Mississippi will tax forgiven student loan debt, and other states could follow


Student loan debt is the fastest-growing type of debt in the U.S. More than 43 million Americans carry federal student loan debt, with an average balance of more than $37,000.

When the Biden Administration announced last week that it would forgive some of that debt, many borrowers felt a sense of relief. But they may also wonder if there will be other repercussions.

Debt cancellation is generally considered income. The American Rescue Plan excludes federal student loan relief as taxable income through 2025. However, several states don’t fully conform to that provision and have the option of collecting taxes on the canceled debt amounts.

Now, the Mississippi Department of Revenue has confirmed that the canceled debt will be subject to state income taxes. The Tax Foundation, the nation’s leading independent tax policy nonprofit, predicts that five other states might follow suit. 


According to the Tax Foundation, the following five states might tax forgiven student loans:

  • Arkansas
  • Massachusetts
  • Minnesota
  • North Carolina
  • Wisconsin

The Arkansas Department of Finance and Administration told Bloomberg it would decide within the next few days.

“Our Department is currently reviewing whether debt forgiveness in this scenario — via executive order — is subject to state income tax in Arkansas,” the agency told Bloomberg in an email.

Minnesota state revenue officials also say that, without legislative action, student loan forgiveness will be taxable. Minnesota State Sen. Carla Nelson says she will push to pass tax conformity at the start of the session.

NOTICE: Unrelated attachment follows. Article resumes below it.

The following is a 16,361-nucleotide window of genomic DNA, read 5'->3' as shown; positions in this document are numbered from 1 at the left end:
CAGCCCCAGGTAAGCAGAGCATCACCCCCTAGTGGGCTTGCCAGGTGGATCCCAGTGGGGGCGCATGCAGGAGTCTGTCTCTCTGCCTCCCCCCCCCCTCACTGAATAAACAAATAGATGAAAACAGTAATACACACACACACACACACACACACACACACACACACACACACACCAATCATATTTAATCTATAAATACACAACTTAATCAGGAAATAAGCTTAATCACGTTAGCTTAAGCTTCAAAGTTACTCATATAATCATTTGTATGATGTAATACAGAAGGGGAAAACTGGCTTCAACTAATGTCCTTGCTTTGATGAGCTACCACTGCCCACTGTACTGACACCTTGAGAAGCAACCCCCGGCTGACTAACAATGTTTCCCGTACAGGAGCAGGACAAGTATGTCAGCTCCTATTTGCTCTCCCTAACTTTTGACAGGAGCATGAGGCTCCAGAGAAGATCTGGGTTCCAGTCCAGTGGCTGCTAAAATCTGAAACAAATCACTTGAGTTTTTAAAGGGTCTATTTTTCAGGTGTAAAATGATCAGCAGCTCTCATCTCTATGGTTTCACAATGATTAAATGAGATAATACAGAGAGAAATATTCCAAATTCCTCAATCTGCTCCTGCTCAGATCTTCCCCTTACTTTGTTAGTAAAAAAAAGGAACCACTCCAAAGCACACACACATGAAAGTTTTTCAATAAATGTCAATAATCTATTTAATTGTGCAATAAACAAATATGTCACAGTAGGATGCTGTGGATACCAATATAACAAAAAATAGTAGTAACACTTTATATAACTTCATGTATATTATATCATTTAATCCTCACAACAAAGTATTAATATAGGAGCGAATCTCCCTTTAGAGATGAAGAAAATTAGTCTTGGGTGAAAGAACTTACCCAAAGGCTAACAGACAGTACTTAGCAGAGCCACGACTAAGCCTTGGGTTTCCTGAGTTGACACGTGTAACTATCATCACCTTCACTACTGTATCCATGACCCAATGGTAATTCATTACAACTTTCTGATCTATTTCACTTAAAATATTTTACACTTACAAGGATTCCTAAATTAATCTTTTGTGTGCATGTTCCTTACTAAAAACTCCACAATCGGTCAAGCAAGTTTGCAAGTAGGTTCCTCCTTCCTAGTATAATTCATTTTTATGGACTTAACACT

“I think that should be one of the first bills out the door, next session,” Nelson told KARE 11 News. “Just like we did with unemployment insurance — not taxing those unemployment insurance benefits — or not taxing those Pandemic PPP loans, we felt the same the same about the forgiven student loans.”

North Carolina would also have to change its tax law.

The Wisconsin Department of Revenue told Bloomberg it would address the subject in its upcoming biennial budget.

Massachusetts has not yet announced how it will proceed.

“The state, like other states is waiting for federal guidance in how it’s going to work and once we get the guidance we’ll basically interpret that in terms of existing state law. I don’t know the answer at this point,” Massachusetts Gov. Charlie Baker told WWLP.

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Tricia Goss

Tricia is a professional writer and editor who lives in North Texas with her family and one smelly dog. She is a wannabe problem solver, junk food maven professional coffee practitioner, web guru and general communicator. More.

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